Jeff Sessions: House GOP Didn't Understand Budget Deal Makes It Easier to Spend, Tax
On Friday, Sen. Jeff Sessions (R-AL) said House Republicans voted for a budget bill that made it easier for Senate Democrats to increase spending because they did not know the significance of a rule change, inserted into the bill, that allowed it.
Appearing on Mark Levin's radio show, Sessions, the ranking member on the Budget Committee, said he was "disappointed" that Rep. Paul Ryan (R-WI) and Sen. Patty Murray (D-WA) did not inform him or his staff of the rule change while they were brokering the deal. Sessions said that if they had known about the change, they could have informed the House GOP and helped them push back against it.
"I don't think Republicans in the House understood the significance of it," Sessions said. "It's a rule that would only impact the Senate."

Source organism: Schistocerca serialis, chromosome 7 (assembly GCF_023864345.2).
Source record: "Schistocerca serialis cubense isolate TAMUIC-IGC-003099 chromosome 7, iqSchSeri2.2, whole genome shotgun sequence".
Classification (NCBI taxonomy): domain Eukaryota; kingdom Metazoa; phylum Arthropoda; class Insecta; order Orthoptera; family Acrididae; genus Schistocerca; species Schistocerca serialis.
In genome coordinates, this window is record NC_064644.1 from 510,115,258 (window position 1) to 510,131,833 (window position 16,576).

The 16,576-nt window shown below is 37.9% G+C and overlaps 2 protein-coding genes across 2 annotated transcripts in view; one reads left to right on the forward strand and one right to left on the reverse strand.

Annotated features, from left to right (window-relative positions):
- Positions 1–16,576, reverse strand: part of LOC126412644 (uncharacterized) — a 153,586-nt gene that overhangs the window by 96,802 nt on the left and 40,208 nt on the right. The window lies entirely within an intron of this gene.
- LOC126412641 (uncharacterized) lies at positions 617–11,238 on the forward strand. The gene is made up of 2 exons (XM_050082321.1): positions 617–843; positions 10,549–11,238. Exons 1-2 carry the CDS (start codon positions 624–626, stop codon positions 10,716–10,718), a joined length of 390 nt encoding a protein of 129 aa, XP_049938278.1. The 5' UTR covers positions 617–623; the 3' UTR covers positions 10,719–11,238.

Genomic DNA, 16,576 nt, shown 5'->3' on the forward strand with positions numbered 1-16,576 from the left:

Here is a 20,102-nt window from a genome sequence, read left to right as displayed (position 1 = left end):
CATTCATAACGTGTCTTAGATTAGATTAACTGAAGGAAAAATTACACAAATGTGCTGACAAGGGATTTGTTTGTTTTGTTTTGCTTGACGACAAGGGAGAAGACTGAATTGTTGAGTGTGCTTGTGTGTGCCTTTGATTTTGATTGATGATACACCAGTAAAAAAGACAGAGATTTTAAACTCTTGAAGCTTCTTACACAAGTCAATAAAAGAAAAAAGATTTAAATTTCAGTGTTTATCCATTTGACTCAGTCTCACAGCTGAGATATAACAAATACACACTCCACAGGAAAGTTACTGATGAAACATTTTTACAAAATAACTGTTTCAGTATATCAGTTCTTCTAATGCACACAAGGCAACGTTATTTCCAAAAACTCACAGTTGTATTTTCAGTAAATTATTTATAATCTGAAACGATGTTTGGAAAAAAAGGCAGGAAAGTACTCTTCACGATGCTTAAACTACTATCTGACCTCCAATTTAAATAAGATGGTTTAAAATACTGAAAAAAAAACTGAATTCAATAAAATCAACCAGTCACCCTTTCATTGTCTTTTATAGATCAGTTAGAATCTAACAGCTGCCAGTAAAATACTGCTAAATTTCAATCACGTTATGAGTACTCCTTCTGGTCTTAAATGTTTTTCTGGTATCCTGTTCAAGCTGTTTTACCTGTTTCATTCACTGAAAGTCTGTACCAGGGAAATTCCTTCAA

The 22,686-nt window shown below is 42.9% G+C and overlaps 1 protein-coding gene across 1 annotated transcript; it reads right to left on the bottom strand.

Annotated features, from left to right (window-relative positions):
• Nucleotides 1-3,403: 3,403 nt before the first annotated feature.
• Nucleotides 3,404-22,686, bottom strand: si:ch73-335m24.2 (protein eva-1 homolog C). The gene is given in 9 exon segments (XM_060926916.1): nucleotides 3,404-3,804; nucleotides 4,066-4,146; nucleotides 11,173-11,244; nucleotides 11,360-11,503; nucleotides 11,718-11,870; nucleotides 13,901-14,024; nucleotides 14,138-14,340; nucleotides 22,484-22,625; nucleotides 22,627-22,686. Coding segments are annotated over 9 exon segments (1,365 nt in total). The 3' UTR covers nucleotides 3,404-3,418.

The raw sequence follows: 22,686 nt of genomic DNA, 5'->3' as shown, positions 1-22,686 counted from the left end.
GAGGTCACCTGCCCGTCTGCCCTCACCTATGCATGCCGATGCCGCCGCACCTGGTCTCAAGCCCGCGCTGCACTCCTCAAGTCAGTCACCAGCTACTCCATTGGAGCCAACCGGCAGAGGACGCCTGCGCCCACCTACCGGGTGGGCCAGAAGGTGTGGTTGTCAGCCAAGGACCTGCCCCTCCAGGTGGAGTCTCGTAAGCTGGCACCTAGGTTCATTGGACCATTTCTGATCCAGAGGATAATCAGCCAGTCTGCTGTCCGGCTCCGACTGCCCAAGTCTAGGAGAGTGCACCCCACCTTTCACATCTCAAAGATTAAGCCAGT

Sessions was referring to a "point of order" rule that requires 60 votes when a bill proposes spending beyond what is allowed by the Budget Control Act -- even when it is offset by taxes or fees. Sessions said he has used that point of order three times already to block Democrats "from spending more and taxing more." Under the deal brokered by Ryan and Murray, only a simple majority would be needed.
And Sessions said this loophole may, in the future, allow for spending increases larger than the ones he has already blocked.
Sessions, who plans to vote against the budget deal, said there is "no question about" the fact that the ability to reduce spending has been "eroded in this legislation."
"I wish this hadn't happened," Sessions said. "It's a pretty significant deal."
The House passed the deal, criticized by conservatives for increasing taxes, on Thursday, and the Senate will take up the measure next week.
The budget deal has been criticized for increasing taxes while doing nothing about reigning in spending.